• TCP/IP provides for decentralized control. After you own the domain name/number (businessobjects.com) you can assign anything in front of it to expand your domain. Support.businessobjects.com is an expansion to route traffic specifically to technical support within the Business Objects organization.
  • Communicating devices are peers; every computer on the network is a peer. Each device can take on the role of either requester or server in the flow of information across multiple computers.
  • TCP/IP is routable and easy to transmit between networks. The same rules apply whether communicating through an external or internal network.
  • TCP/IP is an open free standard, an important consideration because this, combined with the other reasons detailed in this list, has led to widespread adoption.

Network Ports

A typical server sets up services to listen on ports. A port is a "logical connection place" and specifically, using the Internet's protocol, TCP/IP, the way a client program specifies a particular server program on a computer in a network. Higher-level applications that use TCP/IP, such as the Web protocol HTTP, have ports with preassigned numbers. These are known as well-known ports that have been assigned by the Internet Assigned Numbers Authority (IANA). Other application processes are given port numbers dynamically for each connection. When a service starts (or is initialized), it is said to bind to its designated port number. Any client program that wants to use that service must issue its request to the designated port number.

Port numbers range from 0 to 65536. Ports 0 to 1024 are reserved for use by certain privileged services. For example, for the HTTP service, port 80 is defined as a default. When a client makes a request, the server will assign that request to a port above 1024. Two pieces of information need to be passed in the TCP/IP header: the originating address of the source request, and the target address of the destination computer. This establishes the connection points for message exchange. You typically use the shorthand IP:port to denote an address, such as, which refers to IP address and port 1844 of that IP address.

Part I. Crystal Reports Design

Creating and Designing Basic Reports

Selecting and Grouping Data

Filtering, Sorting, and Summarizing Data

Understanding and Implementing Formulas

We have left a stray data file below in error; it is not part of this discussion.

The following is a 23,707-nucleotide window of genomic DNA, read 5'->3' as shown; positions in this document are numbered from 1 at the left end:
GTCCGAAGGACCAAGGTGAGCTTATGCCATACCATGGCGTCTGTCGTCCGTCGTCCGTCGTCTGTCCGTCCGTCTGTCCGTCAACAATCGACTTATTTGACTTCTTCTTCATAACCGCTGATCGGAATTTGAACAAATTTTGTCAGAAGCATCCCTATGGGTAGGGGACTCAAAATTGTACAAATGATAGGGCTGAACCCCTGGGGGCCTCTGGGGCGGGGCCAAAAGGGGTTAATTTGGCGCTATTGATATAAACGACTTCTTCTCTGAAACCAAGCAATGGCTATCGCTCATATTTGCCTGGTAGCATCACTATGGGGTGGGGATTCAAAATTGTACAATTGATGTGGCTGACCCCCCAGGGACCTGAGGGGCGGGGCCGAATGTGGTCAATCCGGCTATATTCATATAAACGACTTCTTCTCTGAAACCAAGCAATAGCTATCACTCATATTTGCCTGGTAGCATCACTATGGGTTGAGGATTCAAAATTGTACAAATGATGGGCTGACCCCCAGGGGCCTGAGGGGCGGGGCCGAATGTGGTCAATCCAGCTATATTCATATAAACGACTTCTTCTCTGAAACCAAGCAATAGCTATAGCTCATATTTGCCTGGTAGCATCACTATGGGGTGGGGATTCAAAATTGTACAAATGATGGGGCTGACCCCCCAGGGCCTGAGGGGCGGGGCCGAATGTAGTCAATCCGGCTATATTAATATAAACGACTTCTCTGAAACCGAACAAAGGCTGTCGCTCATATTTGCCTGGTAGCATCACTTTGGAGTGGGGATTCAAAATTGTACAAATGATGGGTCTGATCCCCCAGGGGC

Implementing Parameters for Dynamic Reporting

Part II. Formatting Crystal Reports

Fundamentals of Report Formatting

Working with Report Sections

Visualizing Your Data with Charts and Maps

Custom Formatting Techniques

Part III. Advanced Crystal Reports Design

Using Cross-Tabs for Summarized Reporting

Using Record Selections and Alerts for Interactive Reporting

Using Subreports and Multi-Pass Reporting

Using Formulas and Custom Functions

Designing Effective Report Templates

Additional Data Sources for Crystal Reports

Multidimensional Reporting Against OLAP Data with Crystal Reports

Part IV. Enterprise Report Design Analytic, Web-based, and Excel Report Design

Introduction to Crystal Repository

Crystal Reports Semantic Layer Business Views

Creating Crystal Analysis Reports

Advanced Crystal Analysis Report Design

Ad-Hoc Application and Excel Plug-in for Ad-Hoc and Analytic Reporting

Part V. Web Report Distribution Using Crystal Enterprise

Introduction to Crystal Enterprise

Using Crystal Enterprise with Web Desktop

Crystal Enterprise Architecture

Planning Considerations When Deploying Crystal Enterprise

Deploying Crystal Enterprise in a Complex Network Environment

Administering and Configuring Crystal Enterprise

Part VI. Customized Report Distribution Using Crystal Reports Components

Java Reporting Components

Crystal Reports .NET Components

COM Reporting Components

Part VII. Customized Report Distribution Using Crystal Enterprise Embedded Edition

Introduction to Crystal Enterprise Embedded Edition

Crystal Enterprise Viewing Reports

Crystal Enterprise Embedded Report Modification and Creation

Part VIII. Customized Report Distribution Using Crystal Enterprise Professional

Introduction to the Crystal Enterprise Professional Object Model

Creating Enterprise Reports Applications with Crystal Enterprise Part I

Creating Enterprise Reporting Applications with Crystal Enterprise Part II

Appendix A. Using Sql Queries In Crystal Reports

Creating Enterprise Reporting Applications with Crystal Enterprise Part II

Special Edition Using Crystal Reports 10
Special Edition Using Crystal Reports 10
ISBN: 0789731134
EAN: 2147483647
Year: 2003
Pages: 341